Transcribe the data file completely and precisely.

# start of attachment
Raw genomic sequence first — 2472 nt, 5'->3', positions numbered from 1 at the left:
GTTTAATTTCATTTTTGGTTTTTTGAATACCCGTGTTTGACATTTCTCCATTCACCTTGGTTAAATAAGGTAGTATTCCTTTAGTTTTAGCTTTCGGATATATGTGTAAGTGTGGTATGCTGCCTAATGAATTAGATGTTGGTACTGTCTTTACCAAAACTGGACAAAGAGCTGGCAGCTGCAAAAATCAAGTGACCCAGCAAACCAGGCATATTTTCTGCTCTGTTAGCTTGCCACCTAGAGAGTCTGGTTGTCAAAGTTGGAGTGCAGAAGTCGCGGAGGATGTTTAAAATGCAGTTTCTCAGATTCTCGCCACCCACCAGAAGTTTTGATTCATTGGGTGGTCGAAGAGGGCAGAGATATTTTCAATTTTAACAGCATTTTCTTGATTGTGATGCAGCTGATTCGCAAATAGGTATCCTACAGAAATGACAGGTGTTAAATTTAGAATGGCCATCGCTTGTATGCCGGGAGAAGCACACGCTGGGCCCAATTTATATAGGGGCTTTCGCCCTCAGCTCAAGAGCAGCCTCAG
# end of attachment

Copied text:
Raw genomic sequence first — 2472 nt, 5'->3', positions numbered from 1 at the left:
GTTTAATTTCATTTTTGGTTTTTTGAATACCCGTGTTTGACATTTCTCCATTCACCTTGGTTAAATAAGGTAGTATTCCTTTAGTTTTAGCTTTCGGATATATGTGTAAGTGTGGTATGCTGCCTAATGAATTAGATGTTGGTACTGTCTTTACCAAAACTGGACAAAGAGCTGGCAGCTGCAAAAATCAAGTGACCCAGCAAACCAGGCATATTTTCTGCTCTGTTAGCTTGCCACCTAGAGAGTCTGGTTGTCAAAGTTGGAGTGCAGAAGTCGCGGAGGATGTTTAAAATGCAGTTTCTCAGATTCTCGCCACCCACCAGAAGTTTTGATTCATTGGGTGGTCGAAGAGGGCAGAGATATTTTCAATTTTAACAGCATTTTCTTGATTGTGATGCAGCTGATTCGCAAATAGGTATCCTACAGAAATGACAGGTGTTAAATTTAGAATGGCCATCGCTTGTATGCCGGGAGAAGCACACGCTGGGCCCAATTTATATAGGGGCTTTCGCCCTCAGCTCAAGAGCAGCCTCAG